|President George W. Bush|
This July 4, the United States celebrates the 229th anniversary of the signing of the Declaration of Independence.
President Bush says the national holiday is a time for Americans to come together and remember the ideals of liberty that led to the founding of the United States. He also urged Americans to celebrate the Fourth of July by honoring the sacrifices of the U.S. men and women in uniform and their families.
"On Independence Day, we are also mindful that the promises of the Declaration have been secured by the service and sacrifice of every generation," he said.
In his weekly radio address Saturday, the president reminded listeners that a new generation of Americans is defending the United States and its democracy against "determined enemies."
"At posts in Afghanistan, Iraq, and around the world, our men and women in uniform are taking the fight to the terrorists overseas, so that we do not have to face the terrorists here at home," he said. "And by freeing millions from oppression, our Armed Forces are redeeming a universal principle of the Declaration, that all are created equal, and all are meant to be free."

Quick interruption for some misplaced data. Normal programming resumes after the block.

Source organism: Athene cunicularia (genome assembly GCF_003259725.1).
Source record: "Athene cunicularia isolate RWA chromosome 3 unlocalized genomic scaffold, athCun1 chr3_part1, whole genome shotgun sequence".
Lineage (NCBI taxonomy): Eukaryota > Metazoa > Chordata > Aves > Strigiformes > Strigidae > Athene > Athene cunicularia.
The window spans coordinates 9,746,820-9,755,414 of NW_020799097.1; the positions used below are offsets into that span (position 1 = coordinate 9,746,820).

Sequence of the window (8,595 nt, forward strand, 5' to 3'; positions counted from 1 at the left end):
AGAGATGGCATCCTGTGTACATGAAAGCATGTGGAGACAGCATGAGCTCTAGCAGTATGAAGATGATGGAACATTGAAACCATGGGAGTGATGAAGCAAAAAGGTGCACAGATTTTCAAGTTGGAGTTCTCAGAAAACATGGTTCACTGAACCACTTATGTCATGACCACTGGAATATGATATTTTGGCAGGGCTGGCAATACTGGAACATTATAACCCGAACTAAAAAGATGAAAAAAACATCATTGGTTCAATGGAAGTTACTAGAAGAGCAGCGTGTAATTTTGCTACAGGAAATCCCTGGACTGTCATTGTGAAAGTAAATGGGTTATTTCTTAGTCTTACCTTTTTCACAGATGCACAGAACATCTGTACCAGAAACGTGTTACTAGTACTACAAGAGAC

There are currently some 140,000 U.S. troops serving in Iraq, while another 18,000 are deployed to Afghanistan. The United States is home to 25 million military veterans.
Delivering the Democratic Party's weekly radio address, Senator Patty Murray from Washington State said the president's words of praise for U.S. troops are not matched by his administration's funding for basic necessities, such as armor for troops, or health care for returning war veterans.
"Due to their failures, we saw families raising funds to buy bulletproof vests for soldiers fighting in Iraq," Senator Murray said. "And now, due to their failures, we see that the VA [Veterans Administration] doesn't have the money to provide the needed medical care, when our troops return home."
Many Democrats, including Senator Murray, have been concerned for some time that the Veterans Affairs Department would not have enough money to pay for the medical treatment for injured troops returning from Iraq and Afghanistan, a charge the Bush administration had long denied.
Last week, the Veterans Affairs Department admitted it was short at least $1 billion this year. The Republican-led Senate quickly voted 96-0 to spend an extra $1.5 billion on U.S. veterans.